I'm currently building a classification model in MS azure with the Two-Class Boosted Decision Tree algorithm. From my basic knowledge I know that the decision tree splits the features by a cut value in two or more leafs. Thus, when classifying new set of data, you just run through the tree according to the splits.

What I'm missing at this point is, how the probability of a certain outcome can be calculated in this classification process. When scoring the model with the test set, azure calculates the probability of each row of having a positive (=1) outcome.

Can someone explain me the association here between the decision tree with having rules assigning a clear outcome for every row but on the other hand probabilites are calculated for every row, which would not be not a clear outcome depending on the general cut-off value?

Thanks a lot!

This is part of the column in the scoring where probabilities for each row in the test set is calculated.

This is part of the calculated probabilities in azure.


Most classification decision tree algorithms provide both a class and probability. The probability that you see is the number of correct classifications at each leaf. So if at one leaf in your tree you have 1 observation of class A and 3 of class B you will see a probability of .75 for class B and the model will predict class B. You can read this slideshow for more details on decision trees http://www.cs.cmu.edu/afs/cs.cmu.edu/academic/class/15381-s06/www/DTs.pdf

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  • $\begingroup$ But why is a probability calculated for every row that is being classified? Obviously in my model there's a cut-off value of 0.5, classifying rows with a higher probability than 0.5 as positive, while probabilities below 0.5 are negative. I get the usage of this idea for e.g. a logistic regression since its the underlying logic but I don't understand how probabilities can be calculated in a decision tree. For clarification, I added a screenshot of the column in azure that i'm struggling with. Maybe this helps. $\endgroup$ – TheDude May 10 '16 at 18:24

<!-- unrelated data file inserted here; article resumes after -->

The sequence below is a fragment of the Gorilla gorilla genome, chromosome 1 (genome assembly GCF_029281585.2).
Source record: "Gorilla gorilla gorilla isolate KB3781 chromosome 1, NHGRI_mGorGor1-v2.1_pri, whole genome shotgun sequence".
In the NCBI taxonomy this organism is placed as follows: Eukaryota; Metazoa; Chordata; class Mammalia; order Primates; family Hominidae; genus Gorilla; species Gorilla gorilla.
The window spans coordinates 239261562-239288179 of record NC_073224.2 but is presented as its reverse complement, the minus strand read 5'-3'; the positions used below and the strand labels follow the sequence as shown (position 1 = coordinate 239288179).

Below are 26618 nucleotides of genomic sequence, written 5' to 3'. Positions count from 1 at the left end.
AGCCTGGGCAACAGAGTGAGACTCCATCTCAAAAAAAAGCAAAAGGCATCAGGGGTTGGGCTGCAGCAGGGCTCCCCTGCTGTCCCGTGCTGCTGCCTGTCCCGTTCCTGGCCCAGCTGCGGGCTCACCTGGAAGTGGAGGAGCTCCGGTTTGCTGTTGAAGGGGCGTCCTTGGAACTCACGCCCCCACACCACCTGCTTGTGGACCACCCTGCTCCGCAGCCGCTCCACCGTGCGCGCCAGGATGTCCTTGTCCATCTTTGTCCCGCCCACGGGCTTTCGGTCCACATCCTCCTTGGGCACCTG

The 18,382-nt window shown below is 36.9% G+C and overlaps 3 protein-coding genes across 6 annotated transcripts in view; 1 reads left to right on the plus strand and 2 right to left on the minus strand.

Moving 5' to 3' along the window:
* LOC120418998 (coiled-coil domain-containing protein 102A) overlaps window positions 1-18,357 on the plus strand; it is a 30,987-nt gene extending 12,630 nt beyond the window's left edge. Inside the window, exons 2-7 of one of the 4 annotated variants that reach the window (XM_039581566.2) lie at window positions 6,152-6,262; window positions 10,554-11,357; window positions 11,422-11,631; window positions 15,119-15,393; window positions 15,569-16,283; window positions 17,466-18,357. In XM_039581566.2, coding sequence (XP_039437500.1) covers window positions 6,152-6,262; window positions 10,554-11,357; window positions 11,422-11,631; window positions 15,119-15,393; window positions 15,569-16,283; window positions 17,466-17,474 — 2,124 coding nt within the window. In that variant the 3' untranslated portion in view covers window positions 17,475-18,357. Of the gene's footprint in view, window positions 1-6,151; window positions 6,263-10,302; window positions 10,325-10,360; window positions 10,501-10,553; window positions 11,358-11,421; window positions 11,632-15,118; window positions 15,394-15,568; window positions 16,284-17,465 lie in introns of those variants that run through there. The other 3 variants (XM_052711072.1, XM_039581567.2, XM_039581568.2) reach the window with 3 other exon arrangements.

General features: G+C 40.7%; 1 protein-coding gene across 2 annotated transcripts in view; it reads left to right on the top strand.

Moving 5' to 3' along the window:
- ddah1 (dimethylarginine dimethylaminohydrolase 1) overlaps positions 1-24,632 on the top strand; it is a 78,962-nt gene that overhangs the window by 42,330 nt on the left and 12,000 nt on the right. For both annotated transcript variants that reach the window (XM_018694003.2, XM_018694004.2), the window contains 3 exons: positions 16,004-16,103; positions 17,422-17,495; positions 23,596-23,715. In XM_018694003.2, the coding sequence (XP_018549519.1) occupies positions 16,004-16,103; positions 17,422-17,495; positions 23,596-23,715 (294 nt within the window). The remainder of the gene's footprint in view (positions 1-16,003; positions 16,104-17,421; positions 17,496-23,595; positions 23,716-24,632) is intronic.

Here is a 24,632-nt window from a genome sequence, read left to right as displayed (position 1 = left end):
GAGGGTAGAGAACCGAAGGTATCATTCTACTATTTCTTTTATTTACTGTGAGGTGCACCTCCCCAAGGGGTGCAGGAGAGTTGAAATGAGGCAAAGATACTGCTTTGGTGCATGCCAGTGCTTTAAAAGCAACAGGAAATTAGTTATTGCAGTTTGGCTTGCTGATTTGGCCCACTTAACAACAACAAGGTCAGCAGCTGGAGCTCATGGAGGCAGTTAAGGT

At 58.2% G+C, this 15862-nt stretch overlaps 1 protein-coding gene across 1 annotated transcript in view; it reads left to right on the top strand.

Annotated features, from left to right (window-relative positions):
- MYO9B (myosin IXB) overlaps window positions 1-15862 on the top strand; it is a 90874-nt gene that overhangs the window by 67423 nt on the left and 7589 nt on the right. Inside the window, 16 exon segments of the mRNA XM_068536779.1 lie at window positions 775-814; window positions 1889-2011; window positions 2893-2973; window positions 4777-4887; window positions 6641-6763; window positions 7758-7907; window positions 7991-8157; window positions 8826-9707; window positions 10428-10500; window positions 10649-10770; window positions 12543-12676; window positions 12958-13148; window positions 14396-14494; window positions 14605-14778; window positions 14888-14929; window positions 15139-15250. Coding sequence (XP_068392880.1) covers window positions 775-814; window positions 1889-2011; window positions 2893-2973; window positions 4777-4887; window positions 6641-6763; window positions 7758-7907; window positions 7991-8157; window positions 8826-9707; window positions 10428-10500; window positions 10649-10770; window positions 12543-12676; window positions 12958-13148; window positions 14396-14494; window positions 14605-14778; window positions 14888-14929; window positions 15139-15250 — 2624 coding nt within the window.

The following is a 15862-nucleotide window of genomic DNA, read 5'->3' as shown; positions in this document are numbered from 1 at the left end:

• $\begingroup$ When you get down to the end of your decision tree, it more than likely is not perfect. Following the rules created by the tree in the trainig set perhaps 10 observations were positive and 90 were negative. Therefore, if a row in your test set follows the same rules it will tell predict the negative class with only 10% chance of it belonging to the positive class. $\endgroup$ – Brent Ferrier May 10 '16 at 18:35
  • $\begingroup$ I try to put that in my own words to what I understood. Please correct me if I'm wrong: The leafs of the tree don't necessarily have to contain rows of one class, in each leaf there could be rows from both classes. Depending on the ratio of the rows belonging to a class, there's a certain probability for each leaf that the tested row can be positive or negative, respectively. So for example if the training of a model results in a leaf with 4 positive labels and 1 negative label, then a tested row going down the decision tree to this leaf has a chance of 80% of being positive, right? $\endgroup$ – TheDude May 10 '16 at 18:53
  • $\begingroup$ yes, that is correct. The presentation linked goes over the construction of decision tress in great detail. $\endgroup$ – Brent Ferrier May 10 '16 at 19:00

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